Sales & Specification
Water Treatment Systems
Water Services
Posted on May 1st, 2019

The water treatment industry is vast. There are a wide variety of areas, that do a wide variety of tasks. Each task different and each task needed. Jumping on board with this industry for me, directly relates to the needed part. Without this industry the world would be low on good, clean vital water. Here is a short blip of how what works.
The water on earth is constant. What we have is what we get. How we clean and care for it, is what allows us to use it. Most of the water on earth is held up in glaciers and ice sheets. The rest is cycling around; From evaporated ocean water that turns into rain, and the rain dropping down all over the world, spreading fresh water to lakes, rivers and the earth. And then we use it. A lot of it! Sinks, toilets, pools, watering gardens and lawns. In my specific water treatment industry, restaurants, schools, hospitals, and other large and small commercial buildings use it. They use it to wash dishes, clean sinks, make food, clean equipment, even to make bowling balls. Without us taking care of our water as a whole,  we lose a lot of fun things in life, but we will also lose a lot of important things.

What we do at Innovative Water Treatment: 

We build systems that clean water. Literally! Yes they can be huge. Yes, they can be expensive to build. Yes, legally facilities like the ones mentioned above have to have something in place to clean the water they use before sending it back out to the rest of the world. In the small scheme, it's the city they are located in they send the water out, but the big picture, the reality, it’s the world! The city then runs that clean water through another cleaning cycle so they can discharge it into a river or other body of water and so starts the cycle of water all over again.

Why do the facilities using water to make and clean things need to clean the water first if its already being cleaned by the city?

 This is a very good question and it’s something a lot of new business owners don’t think about, even businesses that have been around for a very long time are not aware of this. Businesses are using the water for a slew of things. Chemicals, metals, what you flush,  and other gross things touch this water. Water gets dirty, poisonous, dangerous once these facilities use it. Before THAT water hits the city, the city wants it clear of anything bad. We build custom systems that clear it of the dangerous things, to keep everyone around safe and hydrated. Water Treatment businesses like ours, help properly maintain the natural water cycle.

What can you do in your home to help the water cycle just like businesses do? 

  • Turn off the water when you brush your teeth
  •  Check for leaks and drips
  •  Shorter showers 
  • Don’t Liter
  • Skip buying bottled water
  • Don’t put food waste in the sink 
  • Try not to wash chemicals down the sink ( bleach and other cleaning products.)

by Rebecca Gingerich on February 13th, 2018

What is a cooling tower?

Before we get started here are a few definitions that may come in handy:
  1. Waste Heat:  Heat rejected or escaping from furnaces of various types (as coke ovens, cement kilns, or steel furnaces) after it has served its primary purpose.
  2. Wet Bulb Temperature:  Temperature at which no more evaporation will occur, and thus no further decrease in the temperature. The air will continue to cool until the air can evaporate no more moisture.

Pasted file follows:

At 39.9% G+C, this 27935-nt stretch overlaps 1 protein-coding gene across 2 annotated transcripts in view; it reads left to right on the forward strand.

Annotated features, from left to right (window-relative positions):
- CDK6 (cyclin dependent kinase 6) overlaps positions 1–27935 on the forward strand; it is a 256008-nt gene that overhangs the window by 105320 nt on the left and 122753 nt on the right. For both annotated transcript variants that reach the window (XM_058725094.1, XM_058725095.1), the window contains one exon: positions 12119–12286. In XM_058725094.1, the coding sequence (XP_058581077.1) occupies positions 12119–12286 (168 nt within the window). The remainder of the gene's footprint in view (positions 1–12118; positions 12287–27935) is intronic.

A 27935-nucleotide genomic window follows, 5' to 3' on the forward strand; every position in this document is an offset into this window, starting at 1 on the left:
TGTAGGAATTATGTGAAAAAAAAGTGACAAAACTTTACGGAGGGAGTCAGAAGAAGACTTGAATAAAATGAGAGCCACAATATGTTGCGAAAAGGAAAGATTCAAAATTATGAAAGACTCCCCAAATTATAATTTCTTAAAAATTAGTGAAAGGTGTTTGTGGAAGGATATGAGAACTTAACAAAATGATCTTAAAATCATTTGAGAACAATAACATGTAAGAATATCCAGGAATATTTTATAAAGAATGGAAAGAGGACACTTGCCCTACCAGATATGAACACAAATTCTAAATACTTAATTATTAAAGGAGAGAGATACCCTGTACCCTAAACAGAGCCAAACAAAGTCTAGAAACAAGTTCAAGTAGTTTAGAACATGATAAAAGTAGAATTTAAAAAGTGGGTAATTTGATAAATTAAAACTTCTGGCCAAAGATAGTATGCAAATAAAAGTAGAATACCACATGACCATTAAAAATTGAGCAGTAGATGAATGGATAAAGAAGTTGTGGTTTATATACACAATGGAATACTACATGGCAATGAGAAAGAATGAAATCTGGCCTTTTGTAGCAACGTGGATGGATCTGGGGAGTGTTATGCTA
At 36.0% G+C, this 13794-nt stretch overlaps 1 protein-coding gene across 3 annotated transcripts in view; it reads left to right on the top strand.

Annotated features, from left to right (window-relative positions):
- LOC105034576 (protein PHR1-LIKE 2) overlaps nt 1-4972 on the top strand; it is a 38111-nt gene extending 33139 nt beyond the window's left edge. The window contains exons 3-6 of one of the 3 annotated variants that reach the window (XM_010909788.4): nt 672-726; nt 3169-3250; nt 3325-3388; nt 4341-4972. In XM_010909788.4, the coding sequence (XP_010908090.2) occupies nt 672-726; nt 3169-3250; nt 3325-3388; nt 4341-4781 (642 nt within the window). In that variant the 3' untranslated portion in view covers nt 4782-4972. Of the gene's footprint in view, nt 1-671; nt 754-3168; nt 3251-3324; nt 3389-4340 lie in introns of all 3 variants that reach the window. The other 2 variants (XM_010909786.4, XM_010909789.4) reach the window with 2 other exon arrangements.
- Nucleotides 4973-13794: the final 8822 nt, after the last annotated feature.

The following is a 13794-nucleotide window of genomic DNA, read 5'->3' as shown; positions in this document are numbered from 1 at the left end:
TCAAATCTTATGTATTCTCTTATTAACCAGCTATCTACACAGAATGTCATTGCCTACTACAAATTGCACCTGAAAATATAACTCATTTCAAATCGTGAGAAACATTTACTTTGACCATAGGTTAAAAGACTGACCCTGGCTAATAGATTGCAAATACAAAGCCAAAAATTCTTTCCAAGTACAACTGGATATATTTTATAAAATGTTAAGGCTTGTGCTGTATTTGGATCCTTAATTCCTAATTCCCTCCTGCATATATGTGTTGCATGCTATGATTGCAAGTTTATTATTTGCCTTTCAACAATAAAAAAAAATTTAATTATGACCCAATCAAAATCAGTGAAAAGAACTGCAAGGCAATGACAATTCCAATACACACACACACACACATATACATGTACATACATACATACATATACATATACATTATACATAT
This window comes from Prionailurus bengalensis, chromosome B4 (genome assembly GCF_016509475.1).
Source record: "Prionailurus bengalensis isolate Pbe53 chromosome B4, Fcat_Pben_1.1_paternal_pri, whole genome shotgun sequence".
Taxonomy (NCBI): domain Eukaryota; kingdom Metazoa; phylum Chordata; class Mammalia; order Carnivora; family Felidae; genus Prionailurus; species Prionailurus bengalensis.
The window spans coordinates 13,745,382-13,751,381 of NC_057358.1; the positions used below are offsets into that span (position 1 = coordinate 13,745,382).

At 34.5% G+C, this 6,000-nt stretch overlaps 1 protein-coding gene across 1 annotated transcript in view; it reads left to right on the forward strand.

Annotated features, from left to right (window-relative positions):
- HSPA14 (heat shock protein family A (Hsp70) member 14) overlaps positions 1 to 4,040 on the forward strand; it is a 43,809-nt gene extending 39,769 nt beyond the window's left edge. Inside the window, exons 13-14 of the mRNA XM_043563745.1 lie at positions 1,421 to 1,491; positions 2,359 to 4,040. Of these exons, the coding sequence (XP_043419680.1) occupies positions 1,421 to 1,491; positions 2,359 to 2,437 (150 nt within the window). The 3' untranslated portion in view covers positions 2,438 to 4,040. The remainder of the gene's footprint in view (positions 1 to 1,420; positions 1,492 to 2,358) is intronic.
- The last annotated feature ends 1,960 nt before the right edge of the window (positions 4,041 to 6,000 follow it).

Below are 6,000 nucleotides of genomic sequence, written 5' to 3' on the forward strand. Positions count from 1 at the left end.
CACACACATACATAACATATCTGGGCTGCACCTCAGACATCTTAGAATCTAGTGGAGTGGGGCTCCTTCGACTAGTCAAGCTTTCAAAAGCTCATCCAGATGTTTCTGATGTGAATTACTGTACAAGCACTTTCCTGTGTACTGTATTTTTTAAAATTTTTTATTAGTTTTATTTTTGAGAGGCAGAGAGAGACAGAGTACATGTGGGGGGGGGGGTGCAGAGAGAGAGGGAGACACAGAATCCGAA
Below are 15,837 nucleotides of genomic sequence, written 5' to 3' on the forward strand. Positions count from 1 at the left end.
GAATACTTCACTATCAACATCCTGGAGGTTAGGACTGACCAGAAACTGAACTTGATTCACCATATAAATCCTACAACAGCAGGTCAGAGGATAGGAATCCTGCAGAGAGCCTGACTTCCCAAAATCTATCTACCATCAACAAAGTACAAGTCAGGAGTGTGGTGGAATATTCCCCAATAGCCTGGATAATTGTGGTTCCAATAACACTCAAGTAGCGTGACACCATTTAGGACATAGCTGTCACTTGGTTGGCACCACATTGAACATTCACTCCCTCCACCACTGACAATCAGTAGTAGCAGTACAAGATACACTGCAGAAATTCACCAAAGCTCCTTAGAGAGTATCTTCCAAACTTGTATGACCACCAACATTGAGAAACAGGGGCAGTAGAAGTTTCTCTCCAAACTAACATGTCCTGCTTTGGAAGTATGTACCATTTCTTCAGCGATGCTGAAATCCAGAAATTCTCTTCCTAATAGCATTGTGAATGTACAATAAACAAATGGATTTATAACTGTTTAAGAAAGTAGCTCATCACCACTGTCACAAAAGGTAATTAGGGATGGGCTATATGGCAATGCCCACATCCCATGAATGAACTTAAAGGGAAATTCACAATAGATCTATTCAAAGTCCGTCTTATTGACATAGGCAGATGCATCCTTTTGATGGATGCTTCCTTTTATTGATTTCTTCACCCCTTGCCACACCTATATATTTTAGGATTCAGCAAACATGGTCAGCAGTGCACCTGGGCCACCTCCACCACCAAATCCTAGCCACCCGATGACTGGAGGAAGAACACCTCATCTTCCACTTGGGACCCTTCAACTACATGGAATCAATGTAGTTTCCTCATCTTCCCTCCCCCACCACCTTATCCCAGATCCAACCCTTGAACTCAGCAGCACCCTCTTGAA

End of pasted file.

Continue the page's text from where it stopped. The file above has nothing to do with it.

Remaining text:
3. Dry Bulb Temperature:  Temperature of air measured by a thermometer freely exposed to the air but shielded from radiation and moisture. DBT is the temperature that is usually thought of as air temperature, and it is the true thermodynamic temperature.
  4. Carnot cycle:  An ideal heat-engine cycle in which the working substance goes through the four successive operations of isothermal expansion to a desired point, adiabatic expansion to a desired point, isothermal compression, and adiabatic compression back to its initial state.
​A cooling tower is a heat rejection device. Its basic purpose is to pull in hot water used by various machines and cool it down so it can either be re-used or evaporated. The re-use of cooling tower water is called working fluid.

An air conditioner is an example of a system that would need a cooling tower. Many schools, hospitals and large office buildings will use a HVAC cooling tower to dispose of unwanted heat in the chiller. In other words the cooling tower helps reject the hot water.

One of the biggest pros to a water cooling tower is that you are being more energy efficient. This is due to air cooled towers need to reject heat at a higher Dry Bulb temperature, they  then,  have a lower average reverse carnot cycle. In turn making water cooled chillers more efficient due to the heat rejection at or near wet bulb temperatures.

Posted on February 12th, 2018

Installing a system to harvest rainwater on a commercial building can supplement a high percentage of the building’s non-potable water use. Commercial properties do not require as much potable water as households, since most of the water supplied is used for cleaning, irrigation, landscaping, flushing toilets or industrial purposes. A rainwater recycling system could give commercial properties an advantage by saving money in the interim and presenting a long-term water solution with environmental benefits.

Groundwater Depletion

In arid regions of the United States, groundwater supply has decreased rapidly. Depleted groundwater resources have greatly affected the Colorado River Basin, including Arizona, California, Utah, Colorado, Wyoming, Nevada and New Mexico. Experts have measured groundwater lowering at a rate of 5.6 cubic kilometers per year. Groundwater does not replenish quickly. It takes thousands of years to restore the supply.